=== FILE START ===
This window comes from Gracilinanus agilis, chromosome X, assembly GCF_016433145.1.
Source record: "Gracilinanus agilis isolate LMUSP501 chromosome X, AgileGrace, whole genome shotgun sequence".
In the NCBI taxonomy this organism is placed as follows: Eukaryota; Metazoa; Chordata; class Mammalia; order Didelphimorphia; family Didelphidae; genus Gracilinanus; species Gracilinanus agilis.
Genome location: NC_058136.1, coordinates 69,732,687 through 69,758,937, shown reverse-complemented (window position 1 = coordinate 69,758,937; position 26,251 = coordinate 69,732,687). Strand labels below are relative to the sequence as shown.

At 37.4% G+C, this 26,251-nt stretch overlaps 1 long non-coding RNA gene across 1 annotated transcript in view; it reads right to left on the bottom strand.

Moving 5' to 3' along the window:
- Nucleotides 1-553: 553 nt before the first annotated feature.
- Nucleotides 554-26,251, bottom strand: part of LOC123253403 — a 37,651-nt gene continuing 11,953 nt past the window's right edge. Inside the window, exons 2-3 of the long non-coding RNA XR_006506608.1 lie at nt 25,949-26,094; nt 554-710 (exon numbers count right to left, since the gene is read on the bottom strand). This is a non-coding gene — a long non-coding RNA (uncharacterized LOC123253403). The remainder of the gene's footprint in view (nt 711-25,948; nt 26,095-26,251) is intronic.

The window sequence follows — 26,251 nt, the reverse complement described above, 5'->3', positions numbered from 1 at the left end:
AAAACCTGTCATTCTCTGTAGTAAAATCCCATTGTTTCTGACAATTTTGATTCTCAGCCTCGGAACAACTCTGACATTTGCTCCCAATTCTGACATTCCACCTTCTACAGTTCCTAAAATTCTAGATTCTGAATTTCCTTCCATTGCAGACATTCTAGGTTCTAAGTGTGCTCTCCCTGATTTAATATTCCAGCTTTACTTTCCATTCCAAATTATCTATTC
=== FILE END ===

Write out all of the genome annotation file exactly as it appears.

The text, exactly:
This window comes from Gracilinanus agilis, chromosome X, assembly GCF_016433145.1.
Source record: "Gracilinanus agilis isolate LMUSP501 chromosome X, AgileGrace, whole genome shotgun sequence".
In the NCBI taxonomy this organism is placed as follows: Eukaryota; Metazoa; Chordata; class Mammalia; order Didelphimorphia; family Didelphidae; genus Gracilinanus; species Gracilinanus agilis.
Genome location: NC_058136.1, coordinates 69,732,687 through 69,758,937, shown reverse-complemented (window position 1 = coordinate 69,758,937; position 26,251 = coordinate 69,732,687). Strand labels below are relative to the sequence as shown.

At 37.4% G+C, this 26,251-nt stretch overlaps 1 long non-coding RNA gene across 1 annotated transcript in view; it reads right to left on the bottom strand.

Moving 5' to 3' along the window:
- Nucleotides 1-553: 553 nt before the first annotated feature.
- Nucleotides 554-26,251, bottom strand: part of LOC123253403 — a 37,651-nt gene continuing 11,953 nt past the window's right edge. Inside the window, exons 2-3 of the long non-coding RNA XR_006506608.1 lie at nt 25,949-26,094; nt 554-710 (exon numbers count right to left, since the gene is read on the bottom strand). This is a non-coding gene — a long non-coding RNA (uncharacterized LOC123253403). The remainder of the gene's footprint in view (nt 711-25,948; nt 26,095-26,251) is intronic.

The window sequence follows — 26,251 nt, the reverse complement described above, 5'->3', positions numbered from 1 at the left end:
AAAACCTGTCATTCTCTGTAGTAAAATCCCATTGTTTCTGACAATTTTGATTCTCAGCCTCGGAACAACTCTGACATTTGCTCCCAATTCTGACATTCCACCTTCTACAGTTCCTAAAATTCTAGATTCTGAATTTCCTTCCATTGCAGACATTCTAGGTTCTAAGTGTGCTCTCCCTGATTTAATATTCCAGCTTTACTTTCCATTCCAAATTATCTATTC